Copies of all my full submission to that inquiry are available in the Dáil Library. I have also written directly to the EU Commissioner with responsibility for the environment, to the UK Secretary of State for the Environment and the UK Minister for Energy about the waste facility.
The task force of Ministers which was set up last year has developed a co-ordinated strategy to progress the Government's policy in relation to Sellafield as set out in the Government's policy agreement. A blueprint for action was drawn up to implement the various proposals on Sellafield and the Irish Sea  and action on each commitment is proceeding.
One of the commitments is to reassess legal opinion on the possibility of taking a court case over Sellafield. This is currently being considered by the Attorney General who has been asked to examine all legal possibilities open to the Government to take a case against Sellafield. At the recent public inquiry in Cumbria concerning my objections into the NIREX rock laboratory I set out a number of legal submissions which provide options which we might pursue in other fora if the NIREX appeal is successful. It would be unwise to expand at this time on the detail of these.
Recently in the Supreme Court, counsel for the State supported four Dundalk residents in their action against an appeal by BNFL over the decision of the High Court last year which established the jurisdiction of the Irish courts to hear the substantive case against BNFL.
Although the Government and the Attorney General are named as co-defendants in the substantive case our support of them in the appeal process clearly illustrates the Government's commitment to do all in its power to eliminate the threat posed by Sellafield and THORP.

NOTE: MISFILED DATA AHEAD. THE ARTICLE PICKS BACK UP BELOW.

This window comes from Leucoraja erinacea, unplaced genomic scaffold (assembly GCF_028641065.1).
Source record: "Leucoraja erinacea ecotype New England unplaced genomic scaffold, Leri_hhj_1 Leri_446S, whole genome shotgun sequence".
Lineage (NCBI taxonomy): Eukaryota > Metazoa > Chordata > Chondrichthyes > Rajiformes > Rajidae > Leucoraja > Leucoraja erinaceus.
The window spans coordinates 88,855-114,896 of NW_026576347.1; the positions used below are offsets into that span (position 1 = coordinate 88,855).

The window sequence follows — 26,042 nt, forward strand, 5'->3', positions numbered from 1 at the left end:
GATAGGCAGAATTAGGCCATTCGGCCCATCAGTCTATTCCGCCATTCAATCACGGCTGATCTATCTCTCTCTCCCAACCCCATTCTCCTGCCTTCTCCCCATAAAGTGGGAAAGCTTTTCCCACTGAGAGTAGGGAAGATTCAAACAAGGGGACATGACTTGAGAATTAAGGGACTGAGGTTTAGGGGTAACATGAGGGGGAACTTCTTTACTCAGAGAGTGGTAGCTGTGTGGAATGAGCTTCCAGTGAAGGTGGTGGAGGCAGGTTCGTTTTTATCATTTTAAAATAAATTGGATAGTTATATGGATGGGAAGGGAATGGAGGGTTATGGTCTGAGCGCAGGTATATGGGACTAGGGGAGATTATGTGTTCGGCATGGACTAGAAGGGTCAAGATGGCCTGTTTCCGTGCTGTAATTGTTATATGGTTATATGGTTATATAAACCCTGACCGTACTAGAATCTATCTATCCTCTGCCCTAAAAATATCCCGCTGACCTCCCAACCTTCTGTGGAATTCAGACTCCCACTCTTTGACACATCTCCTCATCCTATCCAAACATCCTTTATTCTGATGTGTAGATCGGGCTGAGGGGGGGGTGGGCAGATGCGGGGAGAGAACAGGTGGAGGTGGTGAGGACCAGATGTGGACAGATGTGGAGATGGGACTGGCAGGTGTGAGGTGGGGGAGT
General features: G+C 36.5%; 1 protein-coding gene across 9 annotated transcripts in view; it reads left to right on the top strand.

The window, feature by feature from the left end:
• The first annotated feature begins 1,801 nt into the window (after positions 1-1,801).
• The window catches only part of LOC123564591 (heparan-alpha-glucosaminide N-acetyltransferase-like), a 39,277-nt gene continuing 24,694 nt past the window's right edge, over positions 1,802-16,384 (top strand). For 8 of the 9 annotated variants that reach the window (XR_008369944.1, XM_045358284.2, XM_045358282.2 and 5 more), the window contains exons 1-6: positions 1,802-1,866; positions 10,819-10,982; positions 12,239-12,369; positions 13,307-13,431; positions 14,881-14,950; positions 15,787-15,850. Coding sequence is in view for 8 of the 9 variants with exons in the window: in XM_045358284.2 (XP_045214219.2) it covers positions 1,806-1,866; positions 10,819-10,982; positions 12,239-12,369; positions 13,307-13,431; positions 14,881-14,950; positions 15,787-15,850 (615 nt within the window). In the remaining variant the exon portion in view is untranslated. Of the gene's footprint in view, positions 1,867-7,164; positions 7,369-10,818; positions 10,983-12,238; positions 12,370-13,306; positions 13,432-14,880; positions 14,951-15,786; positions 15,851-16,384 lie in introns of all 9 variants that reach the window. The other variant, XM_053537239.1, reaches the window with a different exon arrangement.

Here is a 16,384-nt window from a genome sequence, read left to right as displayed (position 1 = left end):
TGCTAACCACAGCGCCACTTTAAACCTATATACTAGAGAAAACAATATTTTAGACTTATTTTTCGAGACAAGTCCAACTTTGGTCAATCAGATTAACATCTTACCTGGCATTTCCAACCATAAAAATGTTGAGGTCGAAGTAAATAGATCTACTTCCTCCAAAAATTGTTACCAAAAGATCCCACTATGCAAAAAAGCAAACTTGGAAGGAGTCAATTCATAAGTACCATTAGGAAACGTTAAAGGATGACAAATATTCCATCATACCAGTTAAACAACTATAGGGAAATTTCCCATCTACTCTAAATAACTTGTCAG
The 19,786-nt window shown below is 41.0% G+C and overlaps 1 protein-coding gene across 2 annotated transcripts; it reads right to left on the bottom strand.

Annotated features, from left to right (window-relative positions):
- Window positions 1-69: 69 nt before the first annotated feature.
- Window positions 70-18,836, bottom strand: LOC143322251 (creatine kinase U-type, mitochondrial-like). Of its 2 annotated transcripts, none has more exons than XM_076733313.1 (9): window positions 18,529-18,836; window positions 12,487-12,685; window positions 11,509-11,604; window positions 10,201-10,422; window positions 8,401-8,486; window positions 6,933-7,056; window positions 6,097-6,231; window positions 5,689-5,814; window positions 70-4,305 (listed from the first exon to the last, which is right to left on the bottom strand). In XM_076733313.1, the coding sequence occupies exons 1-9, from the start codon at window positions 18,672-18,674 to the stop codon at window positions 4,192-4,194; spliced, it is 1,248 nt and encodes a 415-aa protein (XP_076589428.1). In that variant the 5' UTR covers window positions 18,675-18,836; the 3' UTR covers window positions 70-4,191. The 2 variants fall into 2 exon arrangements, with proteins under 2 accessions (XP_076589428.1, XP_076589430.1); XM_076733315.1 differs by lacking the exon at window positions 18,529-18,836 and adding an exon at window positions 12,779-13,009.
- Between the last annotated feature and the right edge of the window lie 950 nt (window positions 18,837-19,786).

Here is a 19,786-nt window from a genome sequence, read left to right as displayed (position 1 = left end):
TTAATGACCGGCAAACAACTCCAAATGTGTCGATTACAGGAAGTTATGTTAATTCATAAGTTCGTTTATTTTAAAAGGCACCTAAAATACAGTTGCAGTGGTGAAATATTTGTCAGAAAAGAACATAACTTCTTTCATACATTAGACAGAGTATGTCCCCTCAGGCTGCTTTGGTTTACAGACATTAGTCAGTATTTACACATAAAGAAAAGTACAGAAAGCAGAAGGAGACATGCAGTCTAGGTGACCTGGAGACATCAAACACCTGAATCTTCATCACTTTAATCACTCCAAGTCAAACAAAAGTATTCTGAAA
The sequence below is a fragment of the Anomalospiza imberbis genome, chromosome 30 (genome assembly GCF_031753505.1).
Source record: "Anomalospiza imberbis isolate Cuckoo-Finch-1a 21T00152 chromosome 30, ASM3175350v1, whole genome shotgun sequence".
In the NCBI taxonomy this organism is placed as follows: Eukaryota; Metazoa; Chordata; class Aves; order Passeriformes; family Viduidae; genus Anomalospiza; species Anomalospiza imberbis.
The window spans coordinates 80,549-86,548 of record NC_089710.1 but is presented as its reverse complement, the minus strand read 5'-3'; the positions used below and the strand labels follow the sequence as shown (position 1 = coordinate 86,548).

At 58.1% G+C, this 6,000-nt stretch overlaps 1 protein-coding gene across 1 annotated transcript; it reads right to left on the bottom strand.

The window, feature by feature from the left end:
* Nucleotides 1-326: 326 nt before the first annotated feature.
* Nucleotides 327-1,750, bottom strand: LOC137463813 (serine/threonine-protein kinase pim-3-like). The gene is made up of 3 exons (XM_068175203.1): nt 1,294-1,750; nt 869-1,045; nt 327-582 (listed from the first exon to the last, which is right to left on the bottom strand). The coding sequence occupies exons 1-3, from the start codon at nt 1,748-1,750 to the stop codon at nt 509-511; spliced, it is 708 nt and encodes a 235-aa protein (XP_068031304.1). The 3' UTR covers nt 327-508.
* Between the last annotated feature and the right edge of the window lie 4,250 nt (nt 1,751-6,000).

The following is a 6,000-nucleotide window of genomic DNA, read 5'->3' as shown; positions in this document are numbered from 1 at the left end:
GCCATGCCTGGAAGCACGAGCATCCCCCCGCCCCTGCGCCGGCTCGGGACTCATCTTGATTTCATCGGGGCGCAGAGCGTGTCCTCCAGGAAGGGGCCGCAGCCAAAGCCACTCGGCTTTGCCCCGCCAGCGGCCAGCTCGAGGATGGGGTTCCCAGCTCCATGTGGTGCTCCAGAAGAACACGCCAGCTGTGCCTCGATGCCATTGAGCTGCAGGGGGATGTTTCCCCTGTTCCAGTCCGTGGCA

My Department is also making available to the Dundalk plaintiffs, on a voluntary basis, its files and documentation concerning Sellafield and other related aspects relevant to the Dundalk plaintiffs' substantive case.
In a separate move, a diplomatic offensive is being undertaken by Irish embassies in countries that send or are contemplating sending nuclear waste to the THORP plant at Sellafield for reprocessing with a view to dissuading them from doing so.
The Deputy has raised the matter of the EURATOM Treaty. The Government's policy agreement, A Government of Renewal, set out the Government's commitment to seeking and amendment and updating of Euratom. This is being pursued in the context of the intergovernmental conference which  will consider amendments to the treaties.
In June, 1994, a reflection group was established by the European Council with the aim of preparing for the intergovernmental conference to be held in 1996. The reflection group presented its report to the EU Heads of State and Government in December 1995 and Ireland succeeded in having a reference to strengthening the health and safety provisions of the Euratom Treaty included in the report.
Any amendment to the Euratom treaty will require the unanimous agreement of all member states. Such unanimity will be difficult to achieve given the opposition of certain member states to any review of Euratom and given the significant dependence of almost half the member states on the use of nuclear power for electricity generation and security of energy supply. Also, while Ireland has rejected the nuclear option, some member states see it as a cheap and environmentally friendly way of generating electricity, particularly in the context of CO2 abatement strategy.
Notwithstanding the obvious institutional and substantive difficulties facing us in seeking to have the Euratom treaty amended, I will continue the effort to have the Government's concerns about the safety of nuclear power taken seriously by our European Union partners with a view to having improvements to the health and safety provisions of Euratom debated by the intergovernmental conference. I will also continue to take all practical steps in relevant international fora to highlight our concerns. These positive steps are clear evidence of my commitment to action, and not just words, against Sellafield and the British nuclear industry which have implications for the Irish people.
An Leas-Cheann Comhairle Joe Jacob
An Leas-Cheann Comhairle: Deputy Kenneally was selected to raise a matter on the Adjournment. I understand, however, that the Deputy is unavoidably absent. He wishes to extend his  apologies to the House, the Minister and the Department concerned.
Dáil Éireann 461 Adjournment Debate. Sellafield Nuclear Plant.